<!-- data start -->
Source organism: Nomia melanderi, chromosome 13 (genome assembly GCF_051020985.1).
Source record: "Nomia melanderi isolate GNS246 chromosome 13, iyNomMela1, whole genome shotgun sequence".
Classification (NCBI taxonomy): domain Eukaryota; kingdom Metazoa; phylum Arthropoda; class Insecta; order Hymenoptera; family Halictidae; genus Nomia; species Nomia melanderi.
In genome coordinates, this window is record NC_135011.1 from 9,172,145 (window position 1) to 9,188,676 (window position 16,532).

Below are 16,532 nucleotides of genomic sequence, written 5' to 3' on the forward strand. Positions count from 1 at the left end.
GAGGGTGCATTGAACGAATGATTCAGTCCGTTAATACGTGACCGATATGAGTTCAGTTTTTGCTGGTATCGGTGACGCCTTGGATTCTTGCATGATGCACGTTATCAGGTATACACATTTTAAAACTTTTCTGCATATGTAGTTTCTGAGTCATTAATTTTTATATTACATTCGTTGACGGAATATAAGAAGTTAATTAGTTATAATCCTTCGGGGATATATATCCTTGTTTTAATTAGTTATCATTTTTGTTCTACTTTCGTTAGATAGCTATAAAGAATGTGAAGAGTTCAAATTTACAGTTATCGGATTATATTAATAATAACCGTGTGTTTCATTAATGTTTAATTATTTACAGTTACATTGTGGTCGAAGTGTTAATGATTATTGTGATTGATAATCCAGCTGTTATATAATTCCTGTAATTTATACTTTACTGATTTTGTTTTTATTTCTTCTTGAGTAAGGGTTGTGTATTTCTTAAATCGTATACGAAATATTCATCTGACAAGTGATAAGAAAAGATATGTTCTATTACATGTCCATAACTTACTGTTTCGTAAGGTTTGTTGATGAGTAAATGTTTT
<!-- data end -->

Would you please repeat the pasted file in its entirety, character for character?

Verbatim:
Source organism: Nomia melanderi, chromosome 13 (genome assembly GCF_051020985.1).
Source record: "Nomia melanderi isolate GNS246 chromosome 13, iyNomMela1, whole genome shotgun sequence".
Classification (NCBI taxonomy): domain Eukaryota; kingdom Metazoa; phylum Arthropoda; class Insecta; order Hymenoptera; family Halictidae; genus Nomia; species Nomia melanderi.
In genome coordinates, this window is record NC_135011.1 from 9,172,145 (window position 1) to 9,188,676 (window position 16,532).

Below are 16,532 nucleotides of genomic sequence, written 5' to 3' on the forward strand. Positions count from 1 at the left end.
GAGGGTGCATTGAACGAATGATTCAGTCCGTTAATACGTGACCGATATGAGTTCAGTTTTTGCTGGTATCGGTGACGCCTTGGATTCTTGCATGATGCACGTTATCAGGTATACACATTTTAAAACTTTTCTGCATATGTAGTTTCTGAGTCATTAATTTTTATATTACATTCGTTGACGGAATATAAGAAGTTAATTAGTTATAATCCTTCGGGGATATATATCCTTGTTTTAATTAGTTATCATTTTTGTTCTACTTTCGTTAGATAGCTATAAAGAATGTGAAGAGTTCAAATTTACAGTTATCGGATTATATTAATAATAACCGTGTGTTTCATTAATGTTTAATTATTTACAGTTACATTGTGGTCGAAGTGTTAATGATTATTGTGATTGATAATCCAGCTGTTATATAATTCCTGTAATTTATACTTTACTGATTTTGTTTTTATTTCTTCTTGAGTAAGGGTTGTGTATTTCTTAAATCGTATACGAAATATTCATCTGACAAGTGATAAGAAAAGATATGTTCTATTACATGTCCATAACTTACTGTTTCGTAAGGTTTGTTGATGAGTAAATGTTTT